Health
New test fast-tracks diagnosis for malaria
Publish Date: Sep 01, 2014
New test fast-tracks diagnosis for malaria
A lab technician prepares blood samples from volunteers for viral-genotyping at a government-run health center in Bagamoyo, Tanzania. (AFP/Getty Images)
  • mail
  • img
newvision


PARIS - A new invention can cheaply and accurately diagnose malaria infection in just a few minutes using only a droplet of blood, researchers reported Sunday in the journal Nature Medicine.

The tool could replace the laborious, error-prone method by which a lab technician looks for malaria parasites in blood through a microscope, they said.

While that method is considered the gold standard in malaria diagnostics today, it depends on the technician's skill in interpreting the image, the quality of the microscope and lab chemicals and even on the thickness of the blood smear on the slide itself.

‘A few minutes’

The touted replacement is an "inexpensive" desk-top mini-lab that, according to its inventors, can detect fewer than 10 malaria parasites per microlitre of blood, using a sample of less than 10 microlitres -- equivalent to a small drop from a finger prick.

The whole procedure just takes a few minutes, the inventors said.

While malaria is both preventable and treatable, it killed an estimated 627,000 people in 2012, mainly children in Africa, according to the World Health Organization.

That year there was also an estimated 207 million cases worldwide, and the WHO says current funding levels are "far below" what is needed to eradicate the disease.

The device unveiled in Nature Medicine uses magnetic resonance relaxometry (MRR), a cousin of magnetic resonance imaging (MRI), the technology that powers today's advanced medical scanners.

It measures the crystals metabolised by the Plasmodium parasite after the creature -- which is transmitted to humans in mosquito bites -- feasts on nutrient-rich haemoglobin in the blood.

These waste-product crystals, which are called hemozoin, contain a minute amount of iron, making them ever-so-slightly magnetic.
 



Desktop kit


The presence of the tiny particles disrupts the synchronous spin, or resonance, in hydrogen atoms that are exposed to a magnetic field.

The more particles there are, the faster this "synchrony" is disrupted.

That means the test can not only tell when someone has been infected, it can also see whether treatment is working, as shown by a fall in the number of parasites in a patient's blood.

The desktop kit uses a magnet about a quarter of the size of powerful, expensive MRI scanners, said scientists at the Massachusetts Institute of Technology (MIT), who undertook the venture with colleagues from the Singapore-MIT Alliance for Research and Technology, or SMART.

"There is real potential to make this into a field-deployable system, especially since you don't need any kind of labels or dye," said Jongyoon Han, an MIT professor of electrical and biological engineering.

Low cost

"This system can be built at a very low cost, relative to the million-dollar MRI machines used in a hospital," said Weng Kung Peng, a research scientist at SMART.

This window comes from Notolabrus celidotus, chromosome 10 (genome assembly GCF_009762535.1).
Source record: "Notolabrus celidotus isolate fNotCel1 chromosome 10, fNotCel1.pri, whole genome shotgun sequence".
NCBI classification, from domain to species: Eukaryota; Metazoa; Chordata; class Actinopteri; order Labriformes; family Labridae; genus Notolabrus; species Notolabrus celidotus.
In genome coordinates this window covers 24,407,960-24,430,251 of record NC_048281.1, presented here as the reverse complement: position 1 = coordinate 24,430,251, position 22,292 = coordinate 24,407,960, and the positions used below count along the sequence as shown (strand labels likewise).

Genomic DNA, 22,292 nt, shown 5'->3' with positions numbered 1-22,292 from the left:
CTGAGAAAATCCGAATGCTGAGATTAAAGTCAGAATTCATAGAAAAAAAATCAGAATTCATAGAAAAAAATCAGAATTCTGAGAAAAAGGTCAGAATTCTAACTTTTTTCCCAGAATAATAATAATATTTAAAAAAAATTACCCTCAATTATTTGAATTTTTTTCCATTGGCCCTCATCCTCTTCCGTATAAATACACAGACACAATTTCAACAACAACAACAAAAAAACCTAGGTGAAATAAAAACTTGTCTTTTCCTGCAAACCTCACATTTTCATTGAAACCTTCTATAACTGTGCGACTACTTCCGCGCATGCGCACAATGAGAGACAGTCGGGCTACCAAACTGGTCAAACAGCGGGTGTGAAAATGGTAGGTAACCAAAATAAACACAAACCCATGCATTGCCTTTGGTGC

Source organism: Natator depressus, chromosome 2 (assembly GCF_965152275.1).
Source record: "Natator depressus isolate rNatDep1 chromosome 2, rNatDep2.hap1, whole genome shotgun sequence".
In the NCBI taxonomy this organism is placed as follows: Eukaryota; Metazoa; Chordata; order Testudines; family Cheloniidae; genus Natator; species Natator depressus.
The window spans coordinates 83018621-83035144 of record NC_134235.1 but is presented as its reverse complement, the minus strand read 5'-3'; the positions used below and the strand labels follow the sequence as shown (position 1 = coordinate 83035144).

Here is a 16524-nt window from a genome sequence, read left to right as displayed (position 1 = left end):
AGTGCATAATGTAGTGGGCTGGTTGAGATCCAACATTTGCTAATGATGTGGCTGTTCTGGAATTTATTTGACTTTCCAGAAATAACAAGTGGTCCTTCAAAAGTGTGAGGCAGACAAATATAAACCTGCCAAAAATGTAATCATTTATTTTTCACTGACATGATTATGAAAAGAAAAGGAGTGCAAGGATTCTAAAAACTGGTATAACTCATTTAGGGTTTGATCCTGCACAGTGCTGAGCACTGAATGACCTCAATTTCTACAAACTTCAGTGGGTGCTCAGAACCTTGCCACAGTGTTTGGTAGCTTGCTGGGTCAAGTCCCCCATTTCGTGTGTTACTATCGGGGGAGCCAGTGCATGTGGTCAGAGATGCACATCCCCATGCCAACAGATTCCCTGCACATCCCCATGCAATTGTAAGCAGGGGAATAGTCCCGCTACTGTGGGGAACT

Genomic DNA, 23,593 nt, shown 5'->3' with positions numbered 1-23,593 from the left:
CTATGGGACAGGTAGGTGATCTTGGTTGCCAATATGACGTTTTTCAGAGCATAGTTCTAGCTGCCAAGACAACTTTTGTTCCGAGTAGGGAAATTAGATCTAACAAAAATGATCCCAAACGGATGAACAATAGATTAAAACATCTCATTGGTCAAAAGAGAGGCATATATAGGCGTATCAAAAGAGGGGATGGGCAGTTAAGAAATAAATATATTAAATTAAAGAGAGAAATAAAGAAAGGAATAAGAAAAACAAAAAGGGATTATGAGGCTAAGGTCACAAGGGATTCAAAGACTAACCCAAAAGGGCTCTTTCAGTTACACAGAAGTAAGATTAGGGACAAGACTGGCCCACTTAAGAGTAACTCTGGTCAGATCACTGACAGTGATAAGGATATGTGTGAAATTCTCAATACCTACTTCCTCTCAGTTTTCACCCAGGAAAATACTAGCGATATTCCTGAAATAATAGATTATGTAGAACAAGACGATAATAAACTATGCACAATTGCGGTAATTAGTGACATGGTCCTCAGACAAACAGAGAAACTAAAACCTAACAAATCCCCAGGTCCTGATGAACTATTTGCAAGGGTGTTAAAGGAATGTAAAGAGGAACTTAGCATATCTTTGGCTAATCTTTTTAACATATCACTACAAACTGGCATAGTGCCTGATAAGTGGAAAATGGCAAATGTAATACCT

"Furthermore, since this technique does not rely on expensive labelling with chemical reagents, we are able to get each diagnostic test done at a cost of less than 10 [US] cents (7.5 cents of a euro)."

Preliminary work has found that an MRR system could be built for less than $2,000 (1,500 euros), the paper said.

The team is running field tests in Southeast Asia and already looking at potential enhancements to the prototype.

It is working on portable version "about the size of a small electronic tablet" and exploring the possibility of using solar energy as a power source, MIT said.

This would be a boon for sub-Saharan Africa, which accounts for most of the world's malaria fatalities.

The statements, comments, or opinions expressed through the use of New Vision Online are those of their respective authors, who are solely responsible for them, and do not necessarily represent the views held by the staff and management of New Vision Online.

New Vision Online reserves the right to moderate, publish or delete a post without warning or consultation with the author.Find out why we moderate comments. For any questions please contact digital@newvision.co.ug

  • mail
  • img
blog comments powered by Disqus
Also In This Section
Elderly should take cholesterol-lowering drugs
Nearly everyone aged 66 to 75 should consider taking cholesterol-lowering drugs called statins to reduce their risk of heart attack and stroke....
Should you really go for that barbecue?
Nutritionists warn that barbecues could be a recipe for disaster because such food contributes to the risk of cancer....
Can robots help stop the Ebola outbreak?
The US military has enlisted a new germ-killing weapon in the fight against Ebola - a four-wheeled robot that can disinfect a room in minutes with pulses of ultraviolet light....
Carbs more harmful than saturated fats - study
Carbohydrates are linked to heightened levels of a fatty acid linked to increased risk for diabetes and heart disease....
UN warns Ebola still far from over
The head of the UN Ebola mission warns that the world is "far, far away" from beating the deadly outbreak....
Obesity blamed for 5% global deaths
Obesity is blamed for around 5 percent of all deaths worldwide, with nearly 30% of world population overweight....
Should Govt lease parts of Lake Victoria to private developers?
Its Ok
No Way
Not Sure
follow us
subscribe to our news letter